NAPAWF Commends the Obama Administration for Ending HIV Travel Ban

By admin
Published: Monday, November 2nd, 2009

November 2, 2009

Washington, DC – Today, the Administration took the final step in lifting the 22-year ban on travel and immigration by HIV-positive individuals by publishing the final rule to remove the ban in the Federal Register.

Last Friday, the President signed the Ryan White HIV/AIDS Treatment Extension Act of 2009 into law and announced the end of the rule-making process for lifting the ban. Today’s publication of the rule will follow the standard 60-day waiting period until its implementation.

NAPAWF applauds the Obama Administration for removing a decades-long restriction that the President described as “rooted in fear rather than fact.” A ban on travel and immigration to the U.S. by individuals with HIV was first established during the Reagan-era and then given Congressional support when Sen. Jesse Helms added HIV to the travel-exclusion list in 1987. The U.S. was one of only 7 countries with laws that bar the entry of people with HIV.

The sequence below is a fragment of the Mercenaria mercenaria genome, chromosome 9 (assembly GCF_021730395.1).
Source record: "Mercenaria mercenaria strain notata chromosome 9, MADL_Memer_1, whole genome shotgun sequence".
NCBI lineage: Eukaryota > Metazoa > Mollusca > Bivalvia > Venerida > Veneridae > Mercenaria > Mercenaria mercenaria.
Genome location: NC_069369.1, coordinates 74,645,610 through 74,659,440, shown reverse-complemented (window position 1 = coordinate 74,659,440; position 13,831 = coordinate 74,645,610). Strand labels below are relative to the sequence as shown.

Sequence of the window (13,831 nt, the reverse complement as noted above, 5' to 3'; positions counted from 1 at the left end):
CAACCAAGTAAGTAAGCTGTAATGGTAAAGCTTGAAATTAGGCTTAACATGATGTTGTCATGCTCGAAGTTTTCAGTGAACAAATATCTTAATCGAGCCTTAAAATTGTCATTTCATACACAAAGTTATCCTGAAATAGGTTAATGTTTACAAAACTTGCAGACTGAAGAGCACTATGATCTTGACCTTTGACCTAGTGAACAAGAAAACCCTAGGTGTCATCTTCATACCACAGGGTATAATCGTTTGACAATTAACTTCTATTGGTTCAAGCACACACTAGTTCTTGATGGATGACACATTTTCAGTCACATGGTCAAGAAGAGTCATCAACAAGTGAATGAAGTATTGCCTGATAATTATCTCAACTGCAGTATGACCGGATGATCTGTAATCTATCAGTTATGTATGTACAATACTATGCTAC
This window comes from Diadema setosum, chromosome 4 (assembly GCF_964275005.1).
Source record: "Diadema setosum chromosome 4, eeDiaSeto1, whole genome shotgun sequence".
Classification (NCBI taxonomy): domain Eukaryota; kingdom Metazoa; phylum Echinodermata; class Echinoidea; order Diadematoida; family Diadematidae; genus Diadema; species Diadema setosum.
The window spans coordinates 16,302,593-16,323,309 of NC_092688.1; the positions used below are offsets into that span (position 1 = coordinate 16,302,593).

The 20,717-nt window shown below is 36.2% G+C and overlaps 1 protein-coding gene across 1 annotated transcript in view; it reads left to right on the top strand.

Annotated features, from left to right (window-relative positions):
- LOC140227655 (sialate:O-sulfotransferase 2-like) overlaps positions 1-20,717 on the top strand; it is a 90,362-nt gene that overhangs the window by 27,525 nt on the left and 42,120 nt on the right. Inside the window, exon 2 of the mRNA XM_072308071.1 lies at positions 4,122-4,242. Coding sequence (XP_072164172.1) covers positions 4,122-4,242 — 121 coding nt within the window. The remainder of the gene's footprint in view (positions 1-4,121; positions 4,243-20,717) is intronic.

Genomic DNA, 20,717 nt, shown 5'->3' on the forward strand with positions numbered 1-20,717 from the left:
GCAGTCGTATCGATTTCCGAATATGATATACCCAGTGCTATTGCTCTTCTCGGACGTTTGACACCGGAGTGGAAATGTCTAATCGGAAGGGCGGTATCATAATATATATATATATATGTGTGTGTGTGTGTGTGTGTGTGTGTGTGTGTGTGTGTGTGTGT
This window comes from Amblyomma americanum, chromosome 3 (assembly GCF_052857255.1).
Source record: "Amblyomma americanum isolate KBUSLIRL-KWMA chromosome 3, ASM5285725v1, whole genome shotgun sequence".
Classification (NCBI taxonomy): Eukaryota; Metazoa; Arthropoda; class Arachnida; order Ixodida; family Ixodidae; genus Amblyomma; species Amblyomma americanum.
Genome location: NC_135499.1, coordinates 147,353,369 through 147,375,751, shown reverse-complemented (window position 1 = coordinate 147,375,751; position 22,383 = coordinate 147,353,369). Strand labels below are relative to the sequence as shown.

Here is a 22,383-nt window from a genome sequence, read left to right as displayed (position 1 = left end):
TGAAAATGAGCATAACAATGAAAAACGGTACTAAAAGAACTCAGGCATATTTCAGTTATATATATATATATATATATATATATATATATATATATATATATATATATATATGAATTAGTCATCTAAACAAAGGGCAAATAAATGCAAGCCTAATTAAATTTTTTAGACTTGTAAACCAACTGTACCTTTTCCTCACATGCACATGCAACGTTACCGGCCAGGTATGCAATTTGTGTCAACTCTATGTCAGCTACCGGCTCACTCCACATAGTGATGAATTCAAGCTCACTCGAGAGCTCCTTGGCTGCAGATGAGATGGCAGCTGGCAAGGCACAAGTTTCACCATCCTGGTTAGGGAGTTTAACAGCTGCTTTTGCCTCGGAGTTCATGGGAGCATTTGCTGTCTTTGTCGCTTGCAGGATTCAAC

Last year, NAPAWF supported the effort led by Senators John Kerry (D-MA) and Gordon Smith (R-OR) to overturn the ban as part of reauthorizing legislation for the President’s Emergency Plan for AIDS Relief, which President Bush signed into law on July 30, 2008. In its role as co-chair of the National Coalition for Immigrant Women’s Rights, NAPAWF also submitted comments in support of the Department of Health and Human Services proposed rule to remove HIV from the list of “communicable diseases of public health significance” last August.

“We commend the President and his Administration for ending this discriminatory policy that separated families and stigmatized HIV-positive individuals,” said Miriam Yeung, Executive Director of the National Asian Pacific American Women’s Forum. “We look forward to working with the Obama Administration to ensure that our immigration laws continue to promote family unity and fairness in the coming months as Congress begins to address immigration reform.

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